Typhoon Mangkhut: Storm Slams Philippines on Landfall

Typhoon Mangkhut: Storm Slams Philippines on Landfall

Typhoon Mangkhut struck the Philippines early Saturday after thousands of people evacuated their homes to dodge the 550-mile-wide storm as it roared across the Pacific.The ferocity of the storm — with maximum sustained winds of around 120 miles per hour — in some ways eclipsed Hurricane Florence on the other side of the world, which was pummeling the Mid-Atlantic Coast of the United States with life-threatening rains and flooding.As dawn was breaking in the Philippines, there was no official word on casualties or damage.The eye of Mangkhut, known as Ompong in the Philippines, made landfall on the northeastern portion of Luzon island, the country’s rice- and corn-growing heartland, at about 1:40 a.m.[Catch up on the rest of our storm coverage.]

FDA Cracks Down on E-Cigarettes to Curb Teen-Vaping 'Epidemic'

FDA Cracks Down on E-Cigarettes to Curb Teen-Vaping 'Epidemic'

Now, recent data, like a report from the Centers for Disease Control and Prevention showing that 2.1 million middle- and high-school students used e-cigarettes in 2017, is prompting the agency to rethink its position.“The FDA won’t tolerate a whole generation of young people becoming addicted to nicotine as a tradeoff for enabling adults to have unfettered access to these same products,” he said.Gottlieb’s offensive seems primarily aimed at Juul, the most popular of the e-cigarettes, with an estimated 70 percent share of the retail market according to Nielsen data.

EPA admits scrapping regulations will put more methane into atmosphere

EPA admits scrapping regulations will put more methane into atmosphere

The Trump administration is seeking to roll back regulations on methane leaks from oil and gas facilities. The Trump administration is moving to roll back Obama-era rules intended to reduce leaks of methane from oil and gas facilities.

Kavanaugh’s views on EPA’s climate authority are dangerous and wrong | Dana Nuccitelli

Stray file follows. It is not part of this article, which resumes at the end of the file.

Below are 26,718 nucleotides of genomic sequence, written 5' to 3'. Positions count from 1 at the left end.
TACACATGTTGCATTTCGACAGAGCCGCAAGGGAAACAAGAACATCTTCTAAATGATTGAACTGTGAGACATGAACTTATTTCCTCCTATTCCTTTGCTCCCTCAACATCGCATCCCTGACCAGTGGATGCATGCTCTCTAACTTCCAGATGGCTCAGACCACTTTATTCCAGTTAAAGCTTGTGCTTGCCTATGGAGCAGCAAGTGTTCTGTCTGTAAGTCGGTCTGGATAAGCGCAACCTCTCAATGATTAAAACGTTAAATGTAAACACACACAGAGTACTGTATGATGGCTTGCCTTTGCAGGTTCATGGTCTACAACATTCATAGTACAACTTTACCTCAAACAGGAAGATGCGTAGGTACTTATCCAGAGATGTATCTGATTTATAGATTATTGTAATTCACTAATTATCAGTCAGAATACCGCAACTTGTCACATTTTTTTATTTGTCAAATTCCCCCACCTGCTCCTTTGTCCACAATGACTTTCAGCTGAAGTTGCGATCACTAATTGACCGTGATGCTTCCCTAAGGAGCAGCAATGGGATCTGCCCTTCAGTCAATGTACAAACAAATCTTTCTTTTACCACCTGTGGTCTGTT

Kavanaugh’s views on EPA’s climate authority are dangerous and wrong | Dana Nuccitelli

EPA, the Supreme Court affirmed that greenhouse gases qualify as air pollutants, and EPA therefore has authority to regulate them if the agency determines that they may endanger public health or welfare.

The E.P.A.’s Review of Mercury Rules Could Remake Its Methods for Valuing Human Life and Health

The E.P.A.’s Review of Mercury Rules Could Remake Its Methods for Valuing Human Life and Health

The formulas are complex, but the bottom line is that reducing the emphasis on health makes it tougher to justify a rule.Last week the Trump administration took a crucial step toward de-emphasizing the life and health benefits in this calculus when the Environmental Protection Agency said it would rethink a major regulation that restricts mercury emissions by coal-burning power plants.

E.P.A. to Reconsider Obama-Era Curbs on Mercury Emissions by Power Plants

E.P.A. to Reconsider Obama-Era Curbs on Mercury Emissions by Power Plants

That rule would have restricted coal plants’ emission of a different pollutant: carbon dioxide, one of the chief causes of global warming.At the time the Obama administration put forth the mercury regulations, which took more than 20 years to formulate, E.P.A. officials estimated they would save thousands of lives and return economic and health benefits many times their estimated $9.6 billion annual cost.While owners of coal plants fought the rule in the courts, most have since complied with regulation.

SF Is Bringing Back Banned Electric Scooters—With Limits

SF Is Bringing Back Banned Electric Scooters—With Limits

Each company can operate at least 625 scooters, and permits will be finalized by October 15.Skip ScootersThe scooters are back in town.Three months after ejecting the networks of shared, sidewalk-cluttering vehicles from the city, officials with the San Francisco Municipal Transportation Agency announced today the two winners of its e-scooter pilot sweepstakes: Scoot and Skip.The city chose the companies from a crowded field of 12, which submitted a collective 800 pages in proposals on their operations, safety, and plans to extend the scooter bounty to San Francisco's neighborhoods.